When Scallops Were Five Cents a Pound

Albertus “Toots” Clark shucks clams that his son raked near his Shelter Island home. When bay scallops were abundant, Clark employed five to six people to shuck the ones he harvested.

Albertus “Toots” Clark shucks clams that his son raked near his Shelter Island home. When bay scallops were abundant, Clark employed five to six people to shuck the ones he harvested.

Albertus Clark Jr., better known as “Toots” (a nickname based on his childhood devotion to Tootsie Rolls), remembers a time when scallops were so cheap and plentiful they were sometimes dumped back into Gardiner’s Bay. Back then, predatory weakfish, blues, tuna and striped bass swam (and voraciously dined) under schools of bunker fish as big as a football field. Many families lived off the sea; the scallop industry alone supported hundreds of jobs. When asked when he started fishing the waters around Shelter Island, Toots replies: “I was always a bayman.”

In 1924, when Clark was nine years old, his family (mother, father, four siblings, two dogs, and numerous chickens and ducks) moved from Huntington, Long Island, to Shelter Island. His father was about to become caretaker of 420 acres of farmland, a part of what is now Mashomack Preserve, owned by “Miss Annie” Nicoll. The magnificent 2,100 acres, including 10 miles of coastline, was purchased by the Nature Conservancy in 1980. Toots says Shelter Island was still the country in those days, a place where “everyone had a cow and some chickens, and corn was planted for the Mashomack deer—the big corn cribs were opened if the deer were starving in the winter.”

At the age of 12, he also went to work for Nicoll, whose family had owned the property for more than 200 years. As a boy, Clark earned 50 cents a day planting, feeding deer, caring for dairy cattle and organizing fishing tackle. He fondly recalls how Miss Annie would end the workday—she’d shout through a megaphone that it was quitting time, and set out a big platter of cookies and a pitcher of milk for all the farmhands. After work, he’d practice his driving skills. “How many kids drive cars at 11 or 12 years old? I even raced Model As.” Because both of his parents were clammers, he also spent a lot of time around a big farmhouse table, talking and shucking clams. If this all sounds idyllic, Toots would agree. He says: “I had the greatest life of any kid growing up.”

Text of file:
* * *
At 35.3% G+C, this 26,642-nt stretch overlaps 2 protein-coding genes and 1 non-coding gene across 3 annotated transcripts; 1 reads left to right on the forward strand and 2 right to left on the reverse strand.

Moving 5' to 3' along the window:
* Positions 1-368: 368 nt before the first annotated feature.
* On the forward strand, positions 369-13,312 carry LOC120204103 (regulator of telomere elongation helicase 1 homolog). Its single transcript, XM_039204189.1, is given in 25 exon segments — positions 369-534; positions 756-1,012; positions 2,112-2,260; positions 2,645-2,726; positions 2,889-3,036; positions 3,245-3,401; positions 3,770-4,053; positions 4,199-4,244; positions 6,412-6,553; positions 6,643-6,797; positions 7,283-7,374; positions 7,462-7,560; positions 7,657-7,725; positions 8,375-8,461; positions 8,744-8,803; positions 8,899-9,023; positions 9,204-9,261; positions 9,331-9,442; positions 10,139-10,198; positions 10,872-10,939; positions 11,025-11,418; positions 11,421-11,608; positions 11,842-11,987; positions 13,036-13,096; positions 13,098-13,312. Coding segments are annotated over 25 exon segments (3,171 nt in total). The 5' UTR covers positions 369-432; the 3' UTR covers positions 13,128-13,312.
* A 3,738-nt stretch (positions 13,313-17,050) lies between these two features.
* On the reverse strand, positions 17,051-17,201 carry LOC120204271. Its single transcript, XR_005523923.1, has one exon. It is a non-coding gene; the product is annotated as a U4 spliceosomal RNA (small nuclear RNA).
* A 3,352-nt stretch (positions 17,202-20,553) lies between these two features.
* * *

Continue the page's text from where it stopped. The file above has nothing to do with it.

It may be natural to prefer what life was like “back in the day,” especially when you’ve lived your life in an area as astonishingly beautiful as the East End of Long Island. As they say, everyone wants to be the last person to build a house in a beautiful place. A visit to Mashomack can show us what the land was like when Toots was a boy. But we can only imagine the bay back then, when schools of bunker covered acres, and the eelgrass was so dense and plentifully laden with scallops and clams that the mollusks were easy to come by but sometimes hardly worth the effort. That’s because, Clark says, weakfish, for example, might bring as much as 25 cents a pound. But for scallops you only got a nickel. (He adds that a loaf of bread would cost about a nickel too, if you didn’t bake your own. And if you didn’t have a cow, a quart of milk would be about seven cents.)

He says, and he is undoubtedly correct: “We will never see again what was here when I came. As a bayman, if you came in at low tide you couldn’t get in—so much eelgrass. DDT was the end of that. And the honey—all my life I lived on wild honey. There were 29 hives in Mashomack. The honey bees are gone.”